Another study showed that people with type 2 diabetes taking high doses of magnesium each day experienced significant improvements in blood sugar and hemoglobin A1c levels, compared to a control group (22Trusted Source).
However, these effects may depend upon what proportion of magnesium you’re getting from food. In a different study, supplements didn’t improve blood glucose or insulin levels in people that weren’t deficient (23Trusted Source).
In one study, people who took 450 mg per day experienced a significant decrease in systolic and diastolic blood pressure (27Trusted Source).
However, these benefits may only occur in people who have high blood pressure.
Another study found that magnesium lowered blood pressure in people with high blood pressure but had no effect on those with normal levels (28Trusted Source).
Contains anti-inflammatory advantages— Low magnesium intake is linked to chronic inflammation, which is one of the products of aging, obesity and chronic disease (29Trusted Source, 30Trusted Source, 31Trusted Source).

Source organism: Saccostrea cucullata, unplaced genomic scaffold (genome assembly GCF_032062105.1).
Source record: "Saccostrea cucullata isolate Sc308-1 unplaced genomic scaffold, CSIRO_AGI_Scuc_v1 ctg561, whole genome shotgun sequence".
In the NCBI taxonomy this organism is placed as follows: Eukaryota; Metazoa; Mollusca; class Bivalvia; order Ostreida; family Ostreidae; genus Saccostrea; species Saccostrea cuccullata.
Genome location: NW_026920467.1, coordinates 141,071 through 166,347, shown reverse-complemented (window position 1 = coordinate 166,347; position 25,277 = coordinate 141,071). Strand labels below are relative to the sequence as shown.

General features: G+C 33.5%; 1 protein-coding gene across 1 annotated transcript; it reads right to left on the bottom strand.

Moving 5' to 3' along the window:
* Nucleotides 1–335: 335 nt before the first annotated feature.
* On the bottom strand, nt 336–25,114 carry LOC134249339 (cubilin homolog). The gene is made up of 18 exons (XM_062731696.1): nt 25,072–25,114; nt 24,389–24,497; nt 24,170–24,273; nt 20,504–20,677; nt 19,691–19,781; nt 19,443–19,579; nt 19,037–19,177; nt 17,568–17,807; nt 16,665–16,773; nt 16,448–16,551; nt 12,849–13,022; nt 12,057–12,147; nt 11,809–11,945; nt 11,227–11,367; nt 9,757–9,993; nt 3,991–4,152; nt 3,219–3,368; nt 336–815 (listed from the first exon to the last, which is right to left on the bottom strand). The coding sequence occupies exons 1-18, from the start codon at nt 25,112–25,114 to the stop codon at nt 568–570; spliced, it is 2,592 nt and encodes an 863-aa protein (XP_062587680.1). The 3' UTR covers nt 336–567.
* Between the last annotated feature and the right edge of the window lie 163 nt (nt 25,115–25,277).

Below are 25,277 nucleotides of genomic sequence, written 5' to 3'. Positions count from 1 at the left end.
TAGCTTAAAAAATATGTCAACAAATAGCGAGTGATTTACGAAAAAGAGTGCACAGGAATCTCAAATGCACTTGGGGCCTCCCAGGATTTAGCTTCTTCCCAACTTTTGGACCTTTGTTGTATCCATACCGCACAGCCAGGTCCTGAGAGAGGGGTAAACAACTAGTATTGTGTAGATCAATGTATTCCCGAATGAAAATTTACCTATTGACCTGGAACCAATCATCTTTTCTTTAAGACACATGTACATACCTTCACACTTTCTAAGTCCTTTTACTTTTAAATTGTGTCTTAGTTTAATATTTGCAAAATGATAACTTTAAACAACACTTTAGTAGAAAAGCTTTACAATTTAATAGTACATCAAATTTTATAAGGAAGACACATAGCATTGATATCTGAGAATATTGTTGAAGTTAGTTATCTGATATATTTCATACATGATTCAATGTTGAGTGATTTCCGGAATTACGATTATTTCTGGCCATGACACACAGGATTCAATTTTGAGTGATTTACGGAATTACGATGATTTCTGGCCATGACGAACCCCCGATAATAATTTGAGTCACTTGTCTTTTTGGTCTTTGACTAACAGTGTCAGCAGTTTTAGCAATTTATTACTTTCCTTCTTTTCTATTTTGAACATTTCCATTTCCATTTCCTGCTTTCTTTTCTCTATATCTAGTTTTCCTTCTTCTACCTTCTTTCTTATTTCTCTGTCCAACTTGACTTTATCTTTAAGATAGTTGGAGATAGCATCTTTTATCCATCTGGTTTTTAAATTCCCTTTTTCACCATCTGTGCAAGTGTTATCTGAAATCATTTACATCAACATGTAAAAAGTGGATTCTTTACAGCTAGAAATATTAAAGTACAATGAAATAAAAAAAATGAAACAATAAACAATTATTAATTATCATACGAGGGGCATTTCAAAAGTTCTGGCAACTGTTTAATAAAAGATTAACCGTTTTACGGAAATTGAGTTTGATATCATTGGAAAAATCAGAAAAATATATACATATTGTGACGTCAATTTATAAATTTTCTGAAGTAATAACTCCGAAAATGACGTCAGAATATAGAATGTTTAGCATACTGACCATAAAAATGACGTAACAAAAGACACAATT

In one study, children rock bottom blood magnesium levels were found to posses the maximum levels of the inflammatory marker CRP. CRP stands for C-reactive protein. It is a protein made by the liver. The level of CRT in the blood increase when there is a condition causing inflammation somewhere in the body. They also had higher blood glucose, insulin and triglyceride levels.
In the same way, high-magnesium foods — like fatty fish and bitter sweet dark chocolate — can reduce inflammation.
Tempers insulin resistance— Insulin resistance is one of the leading causes of metabolic syndrome and type 2 diabetes. For more information on metabolic syndrome, see WWW.
Insulin resistance is characterized by a diminished ability of muscle and liver cells to properly absorb sugar from the bloodstream. Magnesium plays a vital role in this process, and many people with metabolic syndrome are deficient.
In addition, the high levels of insulin that accompany insulin resistance lead to the loss of magnesium through urine, further reducing your body’s levels (41Trusted Source).
Fortunately, increasing magnesium intake can help. One study found that using this mineral as a supplement reduced insulin resistance and blood sugar levels, even in people with normal blood levels (45Trusted Source).
It Improves PMS Symptoms
Premenstrual syndrome (PMS) is among the foremost common disorders among women of childbearing age. Its symptoms include, abdominal cramps, tiredness, water retention, and irritability.